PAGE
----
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EnglishEdit

EtymologyEdit

From Late Latin apostata, from Ancient Greek ἀποστασία (apostasía, defection, revolt), from ἀφίστημι (aphístēmi, I withdraw, revolt), from ἀπό (apó, from) + ἵστημι (hístēmi, I stand).

PronunciationEdit

  • IPA(key): /ə.ˈpɒs.teɪt/, /ə.ˈpɒs.tət/

AdjectiveEdit

apostate (not comparable)

  1. Guilty of apostasy.
    We must punish this apostate priest.
    • (Can we date this quote?) John Milton
      So spake the apostate angel.
    • (Can we date this quote?) Steele
      a wretched and apostate state

TranslationsEdit

NounEdit

apostate (plural apostates)

  1. A person who has renounced a religion or faith.
  2. (Roman Catholicism) One who, after having received sacred orders, renounces his clerical profession.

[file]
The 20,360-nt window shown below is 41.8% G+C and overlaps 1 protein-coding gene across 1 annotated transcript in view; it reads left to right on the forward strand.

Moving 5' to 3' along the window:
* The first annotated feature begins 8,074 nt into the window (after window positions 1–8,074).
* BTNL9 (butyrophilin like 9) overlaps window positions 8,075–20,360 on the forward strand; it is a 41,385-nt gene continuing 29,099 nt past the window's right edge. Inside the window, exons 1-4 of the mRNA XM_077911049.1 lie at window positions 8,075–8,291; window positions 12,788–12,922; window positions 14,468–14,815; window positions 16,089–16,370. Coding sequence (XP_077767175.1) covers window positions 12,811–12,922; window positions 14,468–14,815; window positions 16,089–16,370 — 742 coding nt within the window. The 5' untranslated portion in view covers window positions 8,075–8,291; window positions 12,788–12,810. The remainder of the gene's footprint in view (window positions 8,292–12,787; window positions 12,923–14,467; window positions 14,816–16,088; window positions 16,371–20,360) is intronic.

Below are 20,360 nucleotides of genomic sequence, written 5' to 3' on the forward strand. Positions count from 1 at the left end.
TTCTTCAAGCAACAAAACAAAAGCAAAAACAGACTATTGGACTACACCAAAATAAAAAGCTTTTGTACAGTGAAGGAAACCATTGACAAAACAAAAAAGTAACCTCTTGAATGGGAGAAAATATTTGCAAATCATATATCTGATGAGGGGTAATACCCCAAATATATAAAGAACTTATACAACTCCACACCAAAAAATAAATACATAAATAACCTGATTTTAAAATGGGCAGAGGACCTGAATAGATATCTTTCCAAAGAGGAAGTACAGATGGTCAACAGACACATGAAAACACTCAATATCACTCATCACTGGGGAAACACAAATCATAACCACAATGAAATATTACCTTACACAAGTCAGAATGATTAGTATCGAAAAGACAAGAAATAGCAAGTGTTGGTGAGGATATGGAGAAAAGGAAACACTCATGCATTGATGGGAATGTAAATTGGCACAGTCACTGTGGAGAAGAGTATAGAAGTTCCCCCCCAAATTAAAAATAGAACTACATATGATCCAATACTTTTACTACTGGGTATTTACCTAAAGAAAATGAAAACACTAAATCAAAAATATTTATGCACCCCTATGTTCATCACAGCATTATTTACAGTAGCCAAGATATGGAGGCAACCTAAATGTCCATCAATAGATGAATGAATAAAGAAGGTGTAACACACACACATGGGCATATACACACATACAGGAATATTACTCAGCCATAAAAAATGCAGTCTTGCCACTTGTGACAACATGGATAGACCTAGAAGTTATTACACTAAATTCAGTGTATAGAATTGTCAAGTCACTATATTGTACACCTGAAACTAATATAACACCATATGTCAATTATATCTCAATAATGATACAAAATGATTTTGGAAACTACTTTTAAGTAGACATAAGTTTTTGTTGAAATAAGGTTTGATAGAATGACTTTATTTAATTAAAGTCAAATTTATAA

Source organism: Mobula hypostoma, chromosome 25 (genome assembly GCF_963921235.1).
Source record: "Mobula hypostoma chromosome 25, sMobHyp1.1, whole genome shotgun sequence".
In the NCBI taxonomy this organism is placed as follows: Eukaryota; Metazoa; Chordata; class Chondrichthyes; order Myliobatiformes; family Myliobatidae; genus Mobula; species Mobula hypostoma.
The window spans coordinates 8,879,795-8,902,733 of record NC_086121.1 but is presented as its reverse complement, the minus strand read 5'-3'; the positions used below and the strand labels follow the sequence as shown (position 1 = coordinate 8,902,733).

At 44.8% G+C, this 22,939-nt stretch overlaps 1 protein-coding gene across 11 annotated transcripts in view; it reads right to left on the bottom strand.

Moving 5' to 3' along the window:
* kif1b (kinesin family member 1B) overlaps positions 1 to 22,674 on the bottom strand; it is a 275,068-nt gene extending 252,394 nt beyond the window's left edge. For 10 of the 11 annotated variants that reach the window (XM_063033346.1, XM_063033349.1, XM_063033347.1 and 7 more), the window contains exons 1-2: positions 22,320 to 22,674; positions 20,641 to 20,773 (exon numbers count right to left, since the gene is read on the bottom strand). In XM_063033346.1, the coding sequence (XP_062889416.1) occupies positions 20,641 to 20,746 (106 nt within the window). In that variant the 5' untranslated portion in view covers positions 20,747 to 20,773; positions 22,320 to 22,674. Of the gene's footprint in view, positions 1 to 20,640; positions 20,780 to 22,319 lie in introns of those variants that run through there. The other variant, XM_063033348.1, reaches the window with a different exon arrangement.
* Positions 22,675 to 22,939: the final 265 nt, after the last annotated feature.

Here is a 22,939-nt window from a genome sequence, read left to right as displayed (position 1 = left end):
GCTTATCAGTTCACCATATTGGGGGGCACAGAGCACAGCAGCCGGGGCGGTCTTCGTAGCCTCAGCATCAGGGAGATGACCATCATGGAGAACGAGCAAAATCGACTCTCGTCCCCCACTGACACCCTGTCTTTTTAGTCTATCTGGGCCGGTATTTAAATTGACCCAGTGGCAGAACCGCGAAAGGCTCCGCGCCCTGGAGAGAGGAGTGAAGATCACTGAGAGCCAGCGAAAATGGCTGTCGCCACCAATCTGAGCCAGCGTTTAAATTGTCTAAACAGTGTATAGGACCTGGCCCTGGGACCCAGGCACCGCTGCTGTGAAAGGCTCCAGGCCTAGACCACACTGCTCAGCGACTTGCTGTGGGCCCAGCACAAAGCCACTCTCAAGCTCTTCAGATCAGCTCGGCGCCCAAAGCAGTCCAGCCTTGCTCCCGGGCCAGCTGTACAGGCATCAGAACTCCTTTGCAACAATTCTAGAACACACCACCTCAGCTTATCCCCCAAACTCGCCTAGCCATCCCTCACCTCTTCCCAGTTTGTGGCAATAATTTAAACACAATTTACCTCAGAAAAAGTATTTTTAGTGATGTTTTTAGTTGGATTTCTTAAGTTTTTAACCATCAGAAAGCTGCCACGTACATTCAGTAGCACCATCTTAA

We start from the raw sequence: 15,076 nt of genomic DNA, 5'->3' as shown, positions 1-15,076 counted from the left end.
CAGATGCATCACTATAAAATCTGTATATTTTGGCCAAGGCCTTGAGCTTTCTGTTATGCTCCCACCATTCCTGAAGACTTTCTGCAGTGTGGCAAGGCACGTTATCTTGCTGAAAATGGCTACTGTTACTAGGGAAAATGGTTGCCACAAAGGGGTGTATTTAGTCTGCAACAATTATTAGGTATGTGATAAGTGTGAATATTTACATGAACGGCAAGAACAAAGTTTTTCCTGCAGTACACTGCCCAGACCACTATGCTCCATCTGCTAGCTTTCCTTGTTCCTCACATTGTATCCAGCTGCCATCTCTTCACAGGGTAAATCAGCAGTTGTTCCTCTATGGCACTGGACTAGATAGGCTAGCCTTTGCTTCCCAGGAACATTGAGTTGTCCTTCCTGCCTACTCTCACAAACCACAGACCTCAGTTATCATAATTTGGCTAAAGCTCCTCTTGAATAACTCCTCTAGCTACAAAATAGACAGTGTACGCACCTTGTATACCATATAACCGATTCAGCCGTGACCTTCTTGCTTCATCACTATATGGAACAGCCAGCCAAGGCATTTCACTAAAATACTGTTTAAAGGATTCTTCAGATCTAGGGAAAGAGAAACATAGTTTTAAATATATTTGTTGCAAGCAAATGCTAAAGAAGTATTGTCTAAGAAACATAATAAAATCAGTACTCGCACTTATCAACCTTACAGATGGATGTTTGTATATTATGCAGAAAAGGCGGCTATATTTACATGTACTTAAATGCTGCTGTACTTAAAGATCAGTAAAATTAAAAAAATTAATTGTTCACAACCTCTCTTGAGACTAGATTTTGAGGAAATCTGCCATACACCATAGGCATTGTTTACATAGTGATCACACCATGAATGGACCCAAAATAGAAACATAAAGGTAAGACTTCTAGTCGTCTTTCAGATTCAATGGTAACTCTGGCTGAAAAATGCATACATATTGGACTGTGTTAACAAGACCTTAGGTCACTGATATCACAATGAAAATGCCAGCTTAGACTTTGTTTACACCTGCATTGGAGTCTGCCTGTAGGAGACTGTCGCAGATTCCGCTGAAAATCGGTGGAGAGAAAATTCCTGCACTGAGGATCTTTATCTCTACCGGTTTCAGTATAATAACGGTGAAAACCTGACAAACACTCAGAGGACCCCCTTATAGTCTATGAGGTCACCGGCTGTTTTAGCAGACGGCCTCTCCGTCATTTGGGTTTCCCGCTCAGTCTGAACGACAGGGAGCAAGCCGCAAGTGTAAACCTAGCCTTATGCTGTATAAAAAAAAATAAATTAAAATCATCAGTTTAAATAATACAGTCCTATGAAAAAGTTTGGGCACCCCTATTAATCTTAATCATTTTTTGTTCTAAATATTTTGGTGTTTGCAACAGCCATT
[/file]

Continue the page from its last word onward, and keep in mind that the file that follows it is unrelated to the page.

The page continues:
SynonymsEdit

Related termsEdit

TranslationsEdit

See alsoEdit

Further readingEdit


ItalianEdit

NounEdit

apostate f

  1. plural of apostata

PortugueseEdit

VerbEdit

apostate

  1. first-person singular (eu) present subjunctive of apostatar
  2. third-person singular (ele and ela, also used with você and others) present subjunctive of apostatar
  3. third-person singular (você) affirmative imperative of apostatar
  4. third-person singular (você) negative imperative of apostatar

SpanishEdit

VerbEdit

apostate

  1. First-person singular (yo) present subjunctive form of apostatar.
  2. Formal second-person singular (usted) present subjunctive form of apostatar.
  3. Third-person singular (él, ella, also used with usted?) present subjunctive form of apostatar.
  4. Formal second-person singular (usted) imperative form of apostatar.